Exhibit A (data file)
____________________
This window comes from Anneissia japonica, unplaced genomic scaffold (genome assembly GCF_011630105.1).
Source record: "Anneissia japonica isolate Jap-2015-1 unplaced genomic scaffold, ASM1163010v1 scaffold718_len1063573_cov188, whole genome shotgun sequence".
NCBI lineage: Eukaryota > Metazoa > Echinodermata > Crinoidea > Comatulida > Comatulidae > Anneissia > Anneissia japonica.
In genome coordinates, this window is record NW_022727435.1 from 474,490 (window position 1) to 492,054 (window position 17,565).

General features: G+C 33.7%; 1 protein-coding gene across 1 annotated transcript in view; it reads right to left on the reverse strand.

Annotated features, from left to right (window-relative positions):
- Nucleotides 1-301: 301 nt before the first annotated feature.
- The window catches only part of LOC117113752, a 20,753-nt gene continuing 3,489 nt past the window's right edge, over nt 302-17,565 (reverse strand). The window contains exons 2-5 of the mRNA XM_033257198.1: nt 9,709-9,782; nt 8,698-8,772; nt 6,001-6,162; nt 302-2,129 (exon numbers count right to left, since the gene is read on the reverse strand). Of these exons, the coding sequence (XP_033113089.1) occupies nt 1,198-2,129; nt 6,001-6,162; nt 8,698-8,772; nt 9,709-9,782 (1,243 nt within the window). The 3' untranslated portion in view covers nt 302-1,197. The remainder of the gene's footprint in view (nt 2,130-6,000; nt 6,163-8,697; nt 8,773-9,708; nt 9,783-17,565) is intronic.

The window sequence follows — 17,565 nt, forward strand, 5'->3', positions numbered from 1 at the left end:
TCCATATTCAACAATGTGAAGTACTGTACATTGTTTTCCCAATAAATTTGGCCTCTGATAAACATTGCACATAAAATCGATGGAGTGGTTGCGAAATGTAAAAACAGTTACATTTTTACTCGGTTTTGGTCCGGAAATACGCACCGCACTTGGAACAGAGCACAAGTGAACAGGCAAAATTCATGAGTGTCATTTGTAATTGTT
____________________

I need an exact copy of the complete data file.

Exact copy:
This window comes from Anneissia japonica, unplaced genomic scaffold (genome assembly GCF_011630105.1).
Source record: "Anneissia japonica isolate Jap-2015-1 unplaced genomic scaffold, ASM1163010v1 scaffold718_len1063573_cov188, whole genome shotgun sequence".
NCBI lineage: Eukaryota > Metazoa > Echinodermata > Crinoidea > Comatulida > Comatulidae > Anneissia > Anneissia japonica.
In genome coordinates, this window is record NW_022727435.1 from 474,490 (window position 1) to 492,054 (window position 17,565).

General features: G+C 33.7%; 1 protein-coding gene across 1 annotated transcript in view; it reads right to left on the reverse strand.

Annotated features, from left to right (window-relative positions):
- Nucleotides 1-301: 301 nt before the first annotated feature.
- The window catches only part of LOC117113752, a 20,753-nt gene continuing 3,489 nt past the window's right edge, over nt 302-17,565 (reverse strand). The window contains exons 2-5 of the mRNA XM_033257198.1: nt 9,709-9,782; nt 8,698-8,772; nt 6,001-6,162; nt 302-2,129 (exon numbers count right to left, since the gene is read on the reverse strand). Of these exons, the coding sequence (XP_033113089.1) occupies nt 1,198-2,129; nt 6,001-6,162; nt 8,698-8,772; nt 9,709-9,782 (1,243 nt within the window). The 3' untranslated portion in view covers nt 302-1,197. The remainder of the gene's footprint in view (nt 2,130-6,000; nt 6,163-8,697; nt 8,773-9,708; nt 9,783-17,565) is intronic.

The window sequence follows — 17,565 nt, forward strand, 5'->3', positions numbered from 1 at the left end:
TCCATATTCAACAATGTGAAGTACTGTACATTGTTTTCCCAATAAATTTGGCCTCTGATAAACATTGCACATAAAATCGATGGAGTGGTTGCGAAATGTAAAAACAGTTACATTTTTACTCGGTTTTGGTCCGGAAATACGCACCGCACTTGGAACAGAGCACAAGTGAACAGGCAAAATTCATGAGTGTCATTTGTAATTGTT